The optimal therapeutic strategies for cervical SmCC were not clear due to lack of standardized guidelines for treatment. Treatment options for cervical SmCC were according to the data for treating small carcinoma of lung because SmCC of the cervix share similar histological and clinical characteristics with small cell lung cancer.(38) Accepted treatment modalities included surgery, radiotherapy and chemotherapy. Surgery is mainly used to diagnosis or a resection to early stage disease(39). For limited stage disease, radiotherapy is an important approach and it is usually given with concurrent etoposide/cisplatinum(40). Platinum-based combination chemotherapy was the standard primary approach for advanced stage disease, which could achieve a high response rates of 50–79% but also developed recurrent or progressive chemoresistant disease.(41) Future prospective studies designed to explore the treatment for cervical SmCC were necessary.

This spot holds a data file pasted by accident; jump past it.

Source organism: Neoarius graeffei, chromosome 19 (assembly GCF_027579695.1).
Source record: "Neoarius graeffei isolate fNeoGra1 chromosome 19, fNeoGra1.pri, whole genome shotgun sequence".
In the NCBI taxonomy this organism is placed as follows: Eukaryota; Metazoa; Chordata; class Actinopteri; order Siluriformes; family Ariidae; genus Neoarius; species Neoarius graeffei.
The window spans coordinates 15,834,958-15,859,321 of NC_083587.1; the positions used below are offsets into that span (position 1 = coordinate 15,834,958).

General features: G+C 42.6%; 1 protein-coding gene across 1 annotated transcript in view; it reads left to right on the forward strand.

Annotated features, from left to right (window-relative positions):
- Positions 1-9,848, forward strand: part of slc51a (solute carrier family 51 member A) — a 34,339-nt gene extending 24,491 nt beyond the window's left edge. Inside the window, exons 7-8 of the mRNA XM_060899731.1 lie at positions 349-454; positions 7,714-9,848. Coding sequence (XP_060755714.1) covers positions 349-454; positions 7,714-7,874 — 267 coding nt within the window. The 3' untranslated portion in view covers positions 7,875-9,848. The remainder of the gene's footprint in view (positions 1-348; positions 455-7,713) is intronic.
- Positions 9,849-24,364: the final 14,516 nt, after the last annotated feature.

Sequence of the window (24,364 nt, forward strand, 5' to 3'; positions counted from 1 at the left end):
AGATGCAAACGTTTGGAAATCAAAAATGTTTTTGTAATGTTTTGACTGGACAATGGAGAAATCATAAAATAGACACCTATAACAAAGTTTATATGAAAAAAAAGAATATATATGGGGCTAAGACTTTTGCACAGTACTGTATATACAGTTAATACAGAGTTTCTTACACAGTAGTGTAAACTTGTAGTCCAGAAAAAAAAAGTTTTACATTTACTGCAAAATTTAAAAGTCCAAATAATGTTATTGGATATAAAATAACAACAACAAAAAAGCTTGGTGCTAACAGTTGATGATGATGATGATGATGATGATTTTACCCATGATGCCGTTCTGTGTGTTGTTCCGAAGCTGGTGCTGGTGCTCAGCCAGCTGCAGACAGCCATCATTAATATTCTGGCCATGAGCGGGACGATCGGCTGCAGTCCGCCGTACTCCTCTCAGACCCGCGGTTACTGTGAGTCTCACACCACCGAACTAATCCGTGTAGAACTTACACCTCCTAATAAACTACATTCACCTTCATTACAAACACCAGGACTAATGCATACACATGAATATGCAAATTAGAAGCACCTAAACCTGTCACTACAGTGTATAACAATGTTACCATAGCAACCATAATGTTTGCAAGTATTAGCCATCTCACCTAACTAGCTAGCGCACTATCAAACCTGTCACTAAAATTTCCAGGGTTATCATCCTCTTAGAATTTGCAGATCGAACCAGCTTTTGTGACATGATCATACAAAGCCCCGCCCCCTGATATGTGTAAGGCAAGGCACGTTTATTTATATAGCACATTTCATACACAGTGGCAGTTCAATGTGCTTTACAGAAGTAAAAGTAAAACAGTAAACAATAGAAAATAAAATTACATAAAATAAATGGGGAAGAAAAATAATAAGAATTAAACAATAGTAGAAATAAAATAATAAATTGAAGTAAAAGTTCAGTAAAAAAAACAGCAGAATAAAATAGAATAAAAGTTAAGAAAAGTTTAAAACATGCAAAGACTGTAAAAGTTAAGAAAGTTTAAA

As a retrospective study based on SEER databases, there were limitations existing. Firstly, information of detailed treatment regimens was insufficient in SEER databases, which may lead to different survival. Secondly, Selection bias may exist, which is inevitable for clinical observational studies even when PSM was used. But our analysis also had some strengths. Firstly, we collected 278 cases with cervical SmCC from 2004 to 2015, which offered a relatively large sample size to perform accurate and multiple forms of analysis. Secondly, PSM analysis and stratified analyses were used to analyze potential confounding factors.